The GTX 680 again takes the top spot in the FPS sweeps, but as you can see in the plots above, all of the cards produce some long frame times with regularity. As a result of those higher-latency frames, the GTX 680 ties the 7970 in the 99th percentile frame time metric.

A broader look at the latency picture shows that the GTX 680 generally produces lower-latency frames than the 7970, which is why its FPS average is so high. However, that last 1% gives it trouble.

Lots of trouble, when we look at the time spent on long-latency frames. What happened to the GTX 680? Well, look up at the plots above, and you’ll see that, very early in our test run, there was a frame that took nearly 180 ms to produce—nearly a fifth of a second. As we played the game, we experienced this wait as a brief but total interruption in gameplay. That stutter, plus a few other shorter ones, contributed to the 680’s poor showing here. Turns out we ran into this problem with the GTX 680 in four of our five test runs, each time early in the run and each time lasting about 180 ms. Nvidia tells us the slowdown is the result of a problem with its GPU Boost mechanism that will be fixed in an upcoming driver update.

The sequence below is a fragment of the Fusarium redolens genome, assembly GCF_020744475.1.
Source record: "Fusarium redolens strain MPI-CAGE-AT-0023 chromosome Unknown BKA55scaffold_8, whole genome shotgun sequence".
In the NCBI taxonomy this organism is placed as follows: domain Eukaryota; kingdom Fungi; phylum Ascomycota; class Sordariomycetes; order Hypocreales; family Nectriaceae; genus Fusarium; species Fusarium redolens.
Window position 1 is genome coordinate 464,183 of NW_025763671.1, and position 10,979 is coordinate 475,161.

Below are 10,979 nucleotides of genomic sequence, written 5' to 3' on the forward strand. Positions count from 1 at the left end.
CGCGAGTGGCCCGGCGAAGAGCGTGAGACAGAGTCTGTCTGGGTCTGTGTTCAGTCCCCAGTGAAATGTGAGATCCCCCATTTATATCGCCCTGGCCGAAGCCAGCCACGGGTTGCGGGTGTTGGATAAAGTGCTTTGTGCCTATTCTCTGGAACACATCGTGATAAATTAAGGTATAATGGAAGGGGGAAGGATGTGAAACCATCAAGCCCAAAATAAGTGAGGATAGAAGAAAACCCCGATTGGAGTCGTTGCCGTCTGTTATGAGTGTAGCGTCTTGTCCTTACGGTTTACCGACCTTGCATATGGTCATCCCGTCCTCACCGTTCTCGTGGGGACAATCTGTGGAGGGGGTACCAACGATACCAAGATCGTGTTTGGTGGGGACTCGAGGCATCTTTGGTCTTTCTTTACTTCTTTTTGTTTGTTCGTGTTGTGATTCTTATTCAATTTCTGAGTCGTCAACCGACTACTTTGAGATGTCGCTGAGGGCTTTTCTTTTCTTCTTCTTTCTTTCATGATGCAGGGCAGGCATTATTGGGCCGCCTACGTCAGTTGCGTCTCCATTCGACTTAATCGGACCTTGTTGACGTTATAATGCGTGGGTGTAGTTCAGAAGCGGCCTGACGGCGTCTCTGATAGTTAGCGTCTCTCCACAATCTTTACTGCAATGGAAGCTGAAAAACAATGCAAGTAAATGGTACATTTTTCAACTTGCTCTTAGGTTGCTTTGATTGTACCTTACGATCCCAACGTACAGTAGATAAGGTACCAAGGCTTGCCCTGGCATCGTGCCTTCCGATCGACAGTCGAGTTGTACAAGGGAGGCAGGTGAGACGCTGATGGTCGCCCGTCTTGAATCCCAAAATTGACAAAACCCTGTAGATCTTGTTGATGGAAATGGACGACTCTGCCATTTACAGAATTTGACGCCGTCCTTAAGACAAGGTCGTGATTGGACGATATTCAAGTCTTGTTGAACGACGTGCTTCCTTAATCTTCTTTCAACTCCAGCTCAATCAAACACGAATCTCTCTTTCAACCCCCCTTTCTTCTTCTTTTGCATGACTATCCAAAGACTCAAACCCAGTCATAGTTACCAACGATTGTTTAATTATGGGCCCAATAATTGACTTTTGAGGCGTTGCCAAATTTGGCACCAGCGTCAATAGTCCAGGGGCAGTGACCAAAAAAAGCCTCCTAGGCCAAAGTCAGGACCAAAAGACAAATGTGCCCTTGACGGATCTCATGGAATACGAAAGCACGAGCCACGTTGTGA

Battlefield 3
We tested Battlefield 3 with all of its DX11 goodness cranked up, including the “Ultra” quality settings with both 4X MSAA and the high-quality version of the post-process FXAA. We tested in the “Operation Guillotine” level, for 60 seconds starting at the third checkpoint.

Blessedly, there aren’t many wrinkles at all in BF3 performance from any of the cards. The 99th percentile frame times mirror the FPS averages, and all is well with the world. Even the slow cards are just generally slow and not plagued with excessively spiky, uneven frame times like we saw in Arkham City. This time, the GeForce GTX 680 outperforms the Radeon HD 7970 in every metric we throw at it, although its advantage is incredibly slim in every case.

Crysis 2
Our cavalcade of punishing but pretty DirectX 11 games continues with Crysis 2, which we patched with both the DX11 and high-res texture updates.